A bill to bring back a $50 million education grant program is headed to the governor’s desk.
With little discussion, the House passed Senate Bill 1255, which would set up the Empowering Parents Grants program.
One of Gov. Brad Little’s education proposals for 2022, the federally funded program would provide grants of up to $1,000 per student or $3,000 per family. Like its predecessor, the 2020 Strong Families, Strong Students program, the grants could cover a variety of education-related expenses, from laptops to physical therapy. Families with an income of $60,000 or less would get first shot at the grants.
SB 1255’s House floor sponsor, Rep. Wendy Horman, said the bill reflects Little’s understanding of the role parents play in crafting their kids’ education.
“This will allow them to customize and support it, in new ways,” said Horman, R-Idaho Falls.
There was no debate for or against the bill. Rep. Sally Toone, D-Gooding, asked Horman about language in SB 1255, a plan to use nearly $1.2 million of state money to administer the grants. Horman said the idea is to make sure the full $50 million of federal money goes to families who need it.
These administrative costs could be a sticking point. On Tuesday, a divided Joint Finance-Appropriations Committee passed a followup spending bill that would authorize the federal grants, but doesn’t put any state money into program administration.
The House and Senate will have to pass a spending bill in order to launch the Empowering Parents Grants program.
SB 1255 passed on a 67-1 vote, with only Rep. Karey Hanks, R-St. Anthony, in opposition.
Attempt to regulate school club participation returns
A new bill would prohibit students from joining school clubs without their parents’ consent.
Schools would also have to track which clubs are sanctioned, what activities clubs are facilitating and when clubs are leaving campus.
Bill sponsor Rep. Barbara Ehardt, R-Idaho Falls, brought a similar bill forward last year, and it passed through the House but didn’t get a committee hearing in the Senate. At the time, she advocated for her bill’s ability to block progressive “activist” clubs associated with Black Lives Matter, Planned Parenthood and “human rights” from being formed, since school boards would have to approve the sanctioning of new clubs.
Ehardt’s pitch was different as she presented this year’s version to House Education Wednesday.
“In no way is this trying to prevent … certain clubs from being on the high school campus. It’s a parental rights bill,” she said.
Last year, some critics said the effort was an attempt to stop students with disapproving parents from joining gay-straight alliances, young Democrats and young Republicans clubs.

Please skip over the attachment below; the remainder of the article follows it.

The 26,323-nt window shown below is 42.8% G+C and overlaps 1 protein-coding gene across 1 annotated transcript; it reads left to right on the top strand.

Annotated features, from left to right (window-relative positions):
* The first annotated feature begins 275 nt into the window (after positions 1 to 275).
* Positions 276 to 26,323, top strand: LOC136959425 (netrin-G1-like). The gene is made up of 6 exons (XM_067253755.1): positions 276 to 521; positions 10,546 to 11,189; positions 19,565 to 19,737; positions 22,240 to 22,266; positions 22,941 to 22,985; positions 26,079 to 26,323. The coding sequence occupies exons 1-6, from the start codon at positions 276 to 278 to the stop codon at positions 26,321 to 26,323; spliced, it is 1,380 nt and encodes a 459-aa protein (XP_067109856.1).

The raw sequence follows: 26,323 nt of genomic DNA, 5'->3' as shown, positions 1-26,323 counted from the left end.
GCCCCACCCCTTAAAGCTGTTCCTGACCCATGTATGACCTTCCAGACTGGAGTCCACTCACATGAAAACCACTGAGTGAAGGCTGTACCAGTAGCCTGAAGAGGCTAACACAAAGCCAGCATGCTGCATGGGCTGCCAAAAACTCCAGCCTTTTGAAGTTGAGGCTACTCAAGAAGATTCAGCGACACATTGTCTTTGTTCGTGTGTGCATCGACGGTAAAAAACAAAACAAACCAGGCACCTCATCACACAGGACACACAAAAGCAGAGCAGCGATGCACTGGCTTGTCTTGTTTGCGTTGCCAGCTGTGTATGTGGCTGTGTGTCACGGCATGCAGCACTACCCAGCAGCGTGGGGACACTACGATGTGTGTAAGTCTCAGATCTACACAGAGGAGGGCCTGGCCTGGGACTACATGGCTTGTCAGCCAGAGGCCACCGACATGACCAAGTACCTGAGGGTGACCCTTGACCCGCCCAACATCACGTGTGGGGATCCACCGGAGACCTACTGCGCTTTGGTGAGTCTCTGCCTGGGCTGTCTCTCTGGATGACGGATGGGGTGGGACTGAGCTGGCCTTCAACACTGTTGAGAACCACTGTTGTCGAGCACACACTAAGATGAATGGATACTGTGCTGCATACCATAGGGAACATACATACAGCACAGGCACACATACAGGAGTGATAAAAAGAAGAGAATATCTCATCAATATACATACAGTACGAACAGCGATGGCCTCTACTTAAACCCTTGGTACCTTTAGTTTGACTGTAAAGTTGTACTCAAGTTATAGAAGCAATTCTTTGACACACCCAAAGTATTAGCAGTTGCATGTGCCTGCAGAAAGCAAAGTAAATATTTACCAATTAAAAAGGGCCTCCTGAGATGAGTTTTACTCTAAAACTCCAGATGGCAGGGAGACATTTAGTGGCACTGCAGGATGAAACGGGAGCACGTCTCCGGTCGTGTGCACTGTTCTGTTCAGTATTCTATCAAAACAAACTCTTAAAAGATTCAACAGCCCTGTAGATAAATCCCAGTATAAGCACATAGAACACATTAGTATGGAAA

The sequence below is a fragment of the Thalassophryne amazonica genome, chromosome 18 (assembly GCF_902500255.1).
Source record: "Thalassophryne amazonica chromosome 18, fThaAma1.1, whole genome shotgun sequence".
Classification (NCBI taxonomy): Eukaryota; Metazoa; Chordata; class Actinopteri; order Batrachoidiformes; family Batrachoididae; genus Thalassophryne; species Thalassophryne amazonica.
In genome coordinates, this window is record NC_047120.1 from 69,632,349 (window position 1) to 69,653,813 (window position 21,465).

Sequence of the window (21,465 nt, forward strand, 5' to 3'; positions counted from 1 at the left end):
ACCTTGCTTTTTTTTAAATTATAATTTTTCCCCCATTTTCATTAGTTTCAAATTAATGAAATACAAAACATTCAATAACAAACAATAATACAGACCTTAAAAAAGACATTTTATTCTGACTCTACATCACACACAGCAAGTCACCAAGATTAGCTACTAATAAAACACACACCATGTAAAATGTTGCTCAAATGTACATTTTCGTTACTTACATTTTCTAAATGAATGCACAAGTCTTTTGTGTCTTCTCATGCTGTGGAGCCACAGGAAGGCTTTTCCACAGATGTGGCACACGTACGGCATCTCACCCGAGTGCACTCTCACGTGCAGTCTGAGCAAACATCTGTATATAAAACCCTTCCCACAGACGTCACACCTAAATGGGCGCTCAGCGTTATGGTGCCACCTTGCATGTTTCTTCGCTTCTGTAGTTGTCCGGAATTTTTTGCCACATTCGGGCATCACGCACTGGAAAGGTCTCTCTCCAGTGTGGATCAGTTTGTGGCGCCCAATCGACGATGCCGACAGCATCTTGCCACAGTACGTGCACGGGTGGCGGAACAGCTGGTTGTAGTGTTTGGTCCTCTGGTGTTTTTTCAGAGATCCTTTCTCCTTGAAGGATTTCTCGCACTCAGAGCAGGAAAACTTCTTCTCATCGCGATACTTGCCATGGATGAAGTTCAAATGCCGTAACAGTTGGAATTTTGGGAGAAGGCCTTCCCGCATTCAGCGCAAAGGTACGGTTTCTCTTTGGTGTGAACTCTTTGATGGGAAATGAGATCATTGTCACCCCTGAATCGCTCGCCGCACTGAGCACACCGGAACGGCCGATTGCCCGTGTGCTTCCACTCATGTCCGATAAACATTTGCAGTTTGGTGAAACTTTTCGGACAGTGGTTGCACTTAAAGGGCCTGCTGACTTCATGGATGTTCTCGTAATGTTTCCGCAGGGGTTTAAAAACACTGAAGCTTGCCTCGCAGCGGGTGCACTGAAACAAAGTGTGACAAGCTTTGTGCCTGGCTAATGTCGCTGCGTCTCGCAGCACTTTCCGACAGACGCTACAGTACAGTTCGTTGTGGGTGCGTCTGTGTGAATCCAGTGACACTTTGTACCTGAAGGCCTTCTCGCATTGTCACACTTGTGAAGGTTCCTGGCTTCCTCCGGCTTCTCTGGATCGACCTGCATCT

The House Education Committee introduced the repeat bill on party lines Wednesday, with Democrats opposing it. It can now receive a full hearing.
Curriculum adoption committees could be mandatory
A divided house Education Committee voted Wednesday to require that school districts form 12-member curriculum adoption committees.
The committees would have to be comprised of six parents, three teachers, one administrator, one school board trustee and one community member. The advisory groups wouldn’t have decision-making power.
A parent and a grandparent from the Power2Parent Union – a “parental rights” group that organizes against mask mandates and perceived classroom indoctrination – testified in favor of the bill.
Kayla Dunn, who spoke to Lt. Gov. Janice McGeachin’s anti-critical race theory task force over the summer, said, “there are parents in certain districts that have incredible relationships and they do feel like they are being heard, and there are others that have been shut out.”
Districts already have curriculum adoption committees but mandating that they find a dozen volunteers to serve on those committees could prove too difficult for small, rural districts, said Quinn Perry, Deputy Director of the Idaho School Boards Association.
“We are not stopping parents at the door,” said Karen Pyron, a school board trustee from Butte County. Though the Butte County School District does have parents advising curriculum adoption, “the ability to meet the numbers that are required within this bill is … nearly impossible.”
That issue became a sticking point. All committee Democrats and Reps. Lori McCann, R-Lewiston, and Julie Yamamoto, R-Caldwell, pushed to hold the bill in committee for a week, partly over those concerns. And Rep. Gary Marshall, R-Idaho Falls, backed the effort, out of concern the bill would create ambiguity for large districts that have multiple curriculum adoption committees to handle multiple subject areas.
The bill now heads to the House floor.
Levy transparency bill moves forward
A bill meant to foster greater transparency in supplemental levy elections is headed to the House floor.
House Bill 653 would require school districts to describe on the ballot what they’ll spend supplemental levy dollars on when they ask voters for property tax money. Districts would also have to honor those spending plans, or open changes up to public comment in a public meeting.
Currently, districts aren’t required to disclose which expenses supplemental levies covered. Under the new bill, they’d have to.
Rep. Steve Berch, D-Boise, was the only House Education member to oppose sending the bill to the floor in a Wednesday voice vote. He said the added expense breakdown on the ballot “will deter people from voting for it,” and that “it just looks like (districts are) spending more money when that may not be the case.”